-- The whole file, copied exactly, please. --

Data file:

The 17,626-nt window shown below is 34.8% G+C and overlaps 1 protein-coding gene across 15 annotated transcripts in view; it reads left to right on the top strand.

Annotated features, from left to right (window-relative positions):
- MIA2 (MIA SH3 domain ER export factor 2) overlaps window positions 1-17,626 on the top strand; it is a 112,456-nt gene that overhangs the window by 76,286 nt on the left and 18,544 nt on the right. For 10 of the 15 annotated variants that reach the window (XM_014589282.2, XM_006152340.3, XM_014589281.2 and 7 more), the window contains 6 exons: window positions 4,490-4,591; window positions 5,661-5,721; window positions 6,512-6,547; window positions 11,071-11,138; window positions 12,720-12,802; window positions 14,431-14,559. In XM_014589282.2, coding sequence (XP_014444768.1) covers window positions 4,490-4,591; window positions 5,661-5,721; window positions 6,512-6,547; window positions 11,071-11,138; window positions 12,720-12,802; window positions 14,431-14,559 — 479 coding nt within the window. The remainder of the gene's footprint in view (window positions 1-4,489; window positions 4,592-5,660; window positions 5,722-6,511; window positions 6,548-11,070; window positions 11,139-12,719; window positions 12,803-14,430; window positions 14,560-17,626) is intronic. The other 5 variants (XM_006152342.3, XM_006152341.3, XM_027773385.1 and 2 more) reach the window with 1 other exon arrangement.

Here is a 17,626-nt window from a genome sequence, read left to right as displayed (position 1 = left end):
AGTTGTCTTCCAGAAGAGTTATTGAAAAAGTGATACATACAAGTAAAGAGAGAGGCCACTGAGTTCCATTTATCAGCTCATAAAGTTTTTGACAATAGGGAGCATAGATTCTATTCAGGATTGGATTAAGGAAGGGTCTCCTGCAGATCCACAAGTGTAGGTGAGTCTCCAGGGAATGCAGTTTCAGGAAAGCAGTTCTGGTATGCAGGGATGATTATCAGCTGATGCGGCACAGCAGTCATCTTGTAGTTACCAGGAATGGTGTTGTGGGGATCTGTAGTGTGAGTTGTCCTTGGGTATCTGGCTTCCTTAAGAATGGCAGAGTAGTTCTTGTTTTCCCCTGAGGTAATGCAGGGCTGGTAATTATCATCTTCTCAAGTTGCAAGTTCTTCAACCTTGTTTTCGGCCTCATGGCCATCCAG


The 17,626-nt window shown below is 34.8% G+C and overlaps 1 protein-coding gene across 15 annotated transcripts in view; it reads left to right on the top strand.

Annotated features, from left to right (window-relative positions):
- MIA2 (MIA SH3 domain ER export factor 2) overlaps window positions 1-17,626 on the top strand; it is a 112,456-nt gene that overhangs the window by 76,286 nt on the left and 18,544 nt on the right. For 10 of the 15 annotated variants that reach the window (XM_014589282.2, XM_006152340.3, XM_014589281.2 and 7 more), the window contains 6 exons: window positions 4,490-4,591; window positions 5,661-5,721; window positions 6,512-6,547; window positions 11,071-11,138; window positions 12,720-12,802; window positions 14,431-14,559. In XM_014589282.2, coding sequence (XP_014444768.1) covers window positions 4,490-4,591; window positions 5,661-5,721; window positions 6,512-6,547; window positions 11,071-11,138; window positions 12,720-12,802; window positions 14,431-14,559 — 479 coding nt within the window. The remainder of the gene's footprint in view (window positions 1-4,489; window positions 4,592-5,660; window positions 5,722-6,511; window positions 6,548-11,070; window positions 11,139-12,719; window positions 12,803-14,430; window positions 14,560-17,626) is intronic. The other 5 variants (XM_006152342.3, XM_006152341.3, XM_027773385.1 and 2 more) reach the window with 1 other exon arrangement.

Here is a 17,626-nt window from a genome sequence, read left to right as displayed (position 1 = left end):
AGTTGTCTTCCAGAAGAGTTATTGAAAAAGTGATACATACAAGTAAAGAGAGAGGCCACTGAGTTCCATTTATCAGCTCATAAAGTTTTTGACAATAGGGAGCATAGATTCTATTCAGGATTGGATTAAGGAAGGGTCTCCTGCAGATCCACAAGTGTAGGTGAGTCTCCAGGGAATGCAGTTTCAGGAAAGCAGTTCTGGTATGCAGGGATGATTATCAGCTGATGCGGCACAGCAGTCATCTTGTAGTTACCAGGAATGGTGTTGTGGGGATCTGTAGTGTGAGTTGTCCTTGGGTATCTGGCTTCCTTAAGAATGGCAGAGTAGTTCTTGTTTTCCCCTGAGGTAATGCAGGGCTGGTAATTATCATCTTCTCAAGTTGCAAGTTCTTCAACCTTGTTTTCGGCCTCATGGCCATCCAG